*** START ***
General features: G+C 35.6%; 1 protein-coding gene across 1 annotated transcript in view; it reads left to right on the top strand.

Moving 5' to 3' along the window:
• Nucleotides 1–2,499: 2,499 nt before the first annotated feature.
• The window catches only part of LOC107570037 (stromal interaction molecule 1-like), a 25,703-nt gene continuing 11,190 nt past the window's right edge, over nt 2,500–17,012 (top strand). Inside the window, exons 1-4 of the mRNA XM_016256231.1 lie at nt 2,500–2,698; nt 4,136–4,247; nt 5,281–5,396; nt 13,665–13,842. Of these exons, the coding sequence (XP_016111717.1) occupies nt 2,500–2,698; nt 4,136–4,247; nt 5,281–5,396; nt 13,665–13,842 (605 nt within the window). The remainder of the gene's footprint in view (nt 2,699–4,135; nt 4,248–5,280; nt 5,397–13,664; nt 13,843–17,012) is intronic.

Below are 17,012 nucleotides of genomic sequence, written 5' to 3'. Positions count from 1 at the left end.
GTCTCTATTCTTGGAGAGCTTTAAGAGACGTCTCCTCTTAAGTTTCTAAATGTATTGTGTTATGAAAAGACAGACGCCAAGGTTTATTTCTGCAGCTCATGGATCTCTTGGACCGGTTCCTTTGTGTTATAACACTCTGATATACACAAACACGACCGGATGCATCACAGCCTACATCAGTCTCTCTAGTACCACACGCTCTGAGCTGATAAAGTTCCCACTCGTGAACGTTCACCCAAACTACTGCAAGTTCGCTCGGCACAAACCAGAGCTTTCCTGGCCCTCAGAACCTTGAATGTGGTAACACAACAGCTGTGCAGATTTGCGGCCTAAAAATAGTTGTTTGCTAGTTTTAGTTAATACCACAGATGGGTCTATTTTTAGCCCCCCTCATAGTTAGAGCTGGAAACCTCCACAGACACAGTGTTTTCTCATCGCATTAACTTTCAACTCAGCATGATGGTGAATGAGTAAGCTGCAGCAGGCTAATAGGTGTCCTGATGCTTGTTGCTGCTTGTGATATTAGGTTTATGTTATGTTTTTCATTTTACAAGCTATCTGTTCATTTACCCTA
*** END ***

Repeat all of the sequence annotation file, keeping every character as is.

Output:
General features: G+C 35.6%; 1 protein-coding gene across 1 annotated transcript in view; it reads left to right on the top strand.

Moving 5' to 3' along the window:
• Nucleotides 1–2,499: 2,499 nt before the first annotated feature.
• The window catches only part of LOC107570037 (stromal interaction molecule 1-like), a 25,703-nt gene continuing 11,190 nt past the window's right edge, over nt 2,500–17,012 (top strand). Inside the window, exons 1-4 of the mRNA XM_016256231.1 lie at nt 2,500–2,698; nt 4,136–4,247; nt 5,281–5,396; nt 13,665–13,842. Of these exons, the coding sequence (XP_016111717.1) occupies nt 2,500–2,698; nt 4,136–4,247; nt 5,281–5,396; nt 13,665–13,842 (605 nt within the window). The remainder of the gene's footprint in view (nt 2,699–4,135; nt 4,248–5,280; nt 5,397–13,664; nt 13,843–17,012) is intronic.

Below are 17,012 nucleotides of genomic sequence, written 5' to 3'. Positions count from 1 at the left end.
GTCTCTATTCTTGGAGAGCTTTAAGAGACGTCTCCTCTTAAGTTTCTAAATGTATTGTGTTATGAAAAGACAGACGCCAAGGTTTATTTCTGCAGCTCATGGATCTCTTGGACCGGTTCCTTTGTGTTATAACACTCTGATATACACAAACACGACCGGATGCATCACAGCCTACATCAGTCTCTCTAGTACCACACGCTCTGAGCTGATAAAGTTCCCACTCGTGAACGTTCACCCAAACTACTGCAAGTTCGCTCGGCACAAACCAGAGCTTTCCTGGCCCTCAGAACCTTGAATGTGGTAACACAACAGCTGTGCAGATTTGCGGCCTAAAAATAGTTGTTTGCTAGTTTTAGTTAATACCACAGATGGGTCTATTTTTAGCCCCCCTCATAGTTAGAGCTGGAAACCTCCACAGACACAGTGTTTTCTCATCGCATTAACTTTCAACTCAGCATGATGGTGAATGAGTAAGCTGCAGCAGGCTAATAGGTGTCCTGATGCTTGTTGCTGCTTGTGATATTAGGTTTATGTTATGTTTTTCATTTTACAAGCTATCTGTTCATTTACCCTA